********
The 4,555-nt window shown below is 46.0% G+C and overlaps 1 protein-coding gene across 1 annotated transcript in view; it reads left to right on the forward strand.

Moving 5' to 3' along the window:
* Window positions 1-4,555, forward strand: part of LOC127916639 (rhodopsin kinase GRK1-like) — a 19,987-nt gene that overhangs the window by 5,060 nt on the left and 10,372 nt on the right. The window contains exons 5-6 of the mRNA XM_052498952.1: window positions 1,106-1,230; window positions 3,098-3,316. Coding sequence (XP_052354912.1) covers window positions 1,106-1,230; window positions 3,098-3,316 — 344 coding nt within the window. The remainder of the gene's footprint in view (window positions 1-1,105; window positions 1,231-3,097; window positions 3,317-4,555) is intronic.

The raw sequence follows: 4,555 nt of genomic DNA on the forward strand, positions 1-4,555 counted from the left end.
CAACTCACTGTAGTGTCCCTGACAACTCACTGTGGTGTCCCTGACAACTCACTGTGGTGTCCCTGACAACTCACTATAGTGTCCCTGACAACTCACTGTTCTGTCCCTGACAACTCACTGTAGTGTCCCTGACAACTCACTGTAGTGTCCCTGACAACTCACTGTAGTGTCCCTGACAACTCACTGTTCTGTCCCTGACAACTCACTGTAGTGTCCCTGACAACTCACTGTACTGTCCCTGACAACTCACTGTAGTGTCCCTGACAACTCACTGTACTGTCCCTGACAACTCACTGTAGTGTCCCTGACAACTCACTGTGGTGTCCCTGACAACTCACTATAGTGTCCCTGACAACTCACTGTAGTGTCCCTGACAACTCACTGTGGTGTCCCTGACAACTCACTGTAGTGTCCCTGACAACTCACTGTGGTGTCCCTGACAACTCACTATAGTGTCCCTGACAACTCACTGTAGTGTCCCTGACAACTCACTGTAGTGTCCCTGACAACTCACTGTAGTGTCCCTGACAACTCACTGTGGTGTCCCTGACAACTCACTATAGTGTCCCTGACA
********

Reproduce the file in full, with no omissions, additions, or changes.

The 4,555-nt window shown below is 46.0% G+C and overlaps 1 protein-coding gene across 1 annotated transcript in view; it reads left to right on the forward strand.

Moving 5' to 3' along the window:
* Window positions 1-4,555, forward strand: part of LOC127916639 (rhodopsin kinase GRK1-like) — a 19,987-nt gene that overhangs the window by 5,060 nt on the left and 10,372 nt on the right. The window contains exons 5-6 of the mRNA XM_052498952.1: window positions 1,106-1,230; window positions 3,098-3,316. Coding sequence (XP_052354912.1) covers window positions 1,106-1,230; window positions 3,098-3,316 — 344 coding nt within the window. The remainder of the gene's footprint in view (window positions 1-1,105; window positions 1,231-3,097; window positions 3,317-4,555) is intronic.

The raw sequence follows: 4,555 nt of genomic DNA on the forward strand, positions 1-4,555 counted from the left end.
CAACTCACTGTAGTGTCCCTGACAACTCACTGTGGTGTCCCTGACAACTCACTGTGGTGTCCCTGACAACTCACTATAGTGTCCCTGACAACTCACTGTTCTGTCCCTGACAACTCACTGTAGTGTCCCTGACAACTCACTGTAGTGTCCCTGACAACTCACTGTAGTGTCCCTGACAACTCACTGTTCTGTCCCTGACAACTCACTGTAGTGTCCCTGACAACTCACTGTACTGTCCCTGACAACTCACTGTAGTGTCCCTGACAACTCACTGTACTGTCCCTGACAACTCACTGTAGTGTCCCTGACAACTCACTGTGGTGTCCCTGACAACTCACTATAGTGTCCCTGACAACTCACTGTAGTGTCCCTGACAACTCACTGTGGTGTCCCTGACAACTCACTGTAGTGTCCCTGACAACTCACTGTGGTGTCCCTGACAACTCACTATAGTGTCCCTGACAACTCACTGTAGTGTCCCTGACAACTCACTGTAGTGTCCCTGACAACTCACTGTAGTGTCCCTGACAACTCACTGTGGTGTCCCTGACAACTCACTATAGTGTCCCTGACA